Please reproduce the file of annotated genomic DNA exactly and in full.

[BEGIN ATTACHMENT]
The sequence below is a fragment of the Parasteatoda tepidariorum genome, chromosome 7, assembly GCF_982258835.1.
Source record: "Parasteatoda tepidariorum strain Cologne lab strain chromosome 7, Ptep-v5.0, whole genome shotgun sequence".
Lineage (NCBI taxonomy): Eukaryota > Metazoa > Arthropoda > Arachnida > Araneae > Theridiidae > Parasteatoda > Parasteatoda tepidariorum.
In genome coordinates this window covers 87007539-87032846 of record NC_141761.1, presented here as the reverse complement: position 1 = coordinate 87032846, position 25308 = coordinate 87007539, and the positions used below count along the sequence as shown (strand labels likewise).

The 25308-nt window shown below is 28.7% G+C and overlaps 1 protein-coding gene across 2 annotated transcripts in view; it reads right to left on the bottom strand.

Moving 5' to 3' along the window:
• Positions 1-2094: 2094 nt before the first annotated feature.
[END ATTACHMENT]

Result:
The sequence below is a fragment of the Parasteatoda tepidariorum genome, chromosome 7, assembly GCF_982258835.1.
Source record: "Parasteatoda tepidariorum strain Cologne lab strain chromosome 7, Ptep-v5.0, whole genome shotgun sequence".
Lineage (NCBI taxonomy): Eukaryota > Metazoa > Arthropoda > Arachnida > Araneae > Theridiidae > Parasteatoda > Parasteatoda tepidariorum.
In genome coordinates this window covers 87007539-87032846 of record NC_141761.1, presented here as the reverse complement: position 1 = coordinate 87032846, position 25308 = coordinate 87007539, and the positions used below count along the sequence as shown (strand labels likewise).

The 25308-nt window shown below is 28.7% G+C and overlaps 1 protein-coding gene across 2 annotated transcripts in view; it reads right to left on the bottom strand.

Moving 5' to 3' along the window:
• Positions 1-2094: 2094 nt before the first annotated feature.